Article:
"Plenty of potential, but could do considerably better" is the school report for geography, according to Ofsted. Geography: Changing Practice, released this week and based largely on inspections in 200 schools in 2004-05, suggests that standards in geography teaching are the lowest of any national curriculum subject. It reports that the curriculum is uninspiring, teachers are suffering from a lack of professional development and there is a lack of quality fieldwork.
The essential role of geography in contextualising the big issues facing society is recognised by Ofsted. Every child should experience good geography lessons so they grow up informed about the rapidly changing world in which we live.
Geography is not a surly, uncooperative pupil sitting in the corner, unwilling to listen and change. Since 2003, teachers, the Qualifications and Curriculum Authority, ministers and the two subject bodies - the Royal Geographical Society and the Geographical Association - have been working to improve matters. A new key stage 3 curriculum will be rolled out this September, the new pilot GCSE has begun, and a pound;2 million action plan is being delivered by the subject bodies.
The action plan recognises that teachers need broader support than just curriculum changes. It is assisting with continuing professional development and online resources; and through our ambassadors scheme, graduate geographers are demonstrating the excellent employment prospects that geography offers.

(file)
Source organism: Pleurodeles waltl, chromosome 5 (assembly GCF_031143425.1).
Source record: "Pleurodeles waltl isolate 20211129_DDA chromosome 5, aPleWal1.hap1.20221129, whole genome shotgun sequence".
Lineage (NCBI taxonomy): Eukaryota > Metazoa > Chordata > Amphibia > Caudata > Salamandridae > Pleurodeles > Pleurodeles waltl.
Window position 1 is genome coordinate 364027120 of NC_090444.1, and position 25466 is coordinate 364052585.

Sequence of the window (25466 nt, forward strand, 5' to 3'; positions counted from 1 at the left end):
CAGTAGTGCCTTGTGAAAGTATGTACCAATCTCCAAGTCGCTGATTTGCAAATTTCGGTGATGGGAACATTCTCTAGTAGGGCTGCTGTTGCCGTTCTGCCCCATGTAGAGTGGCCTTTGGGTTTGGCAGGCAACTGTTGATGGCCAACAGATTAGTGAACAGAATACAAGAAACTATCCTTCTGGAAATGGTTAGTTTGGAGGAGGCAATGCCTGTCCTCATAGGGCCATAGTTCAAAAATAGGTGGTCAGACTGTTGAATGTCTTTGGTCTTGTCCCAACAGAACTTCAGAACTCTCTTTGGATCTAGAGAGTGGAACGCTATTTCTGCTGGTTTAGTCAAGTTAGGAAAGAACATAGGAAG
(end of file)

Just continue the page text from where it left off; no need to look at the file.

But if geography is to flourish, others need to act: awarding bodies need to recognise the importance of providing a constantly engaging curriculum; school leaders need to recognise that the subject has much to contribute to wider agendas; and non-specialist teachers need to engage with one of the most fascinating of disciplines. Finally, Ofsted is right to argue that more high-quality fieldwork is needed.
The demise in recent years of local authority advisers has placed a great burden on the two subject bodies and we have risen, jointly, to the challenge. Ofsted may recommend that these advisers beef up their role, but this is unlikely in the foreseeable future. So will the Department for Children, Schools and Families extend funding for the action plan? Hopefully it will. Then we can embed the good work achieved so far and further inspire geography, "hard to reach" and non-specialist teachers alike.
This article is supported by David Lambert, chief executive of the Geographical Association
Dr Rita Gardner, Director of the Royal Geographical Society with the Institute of British Geographers.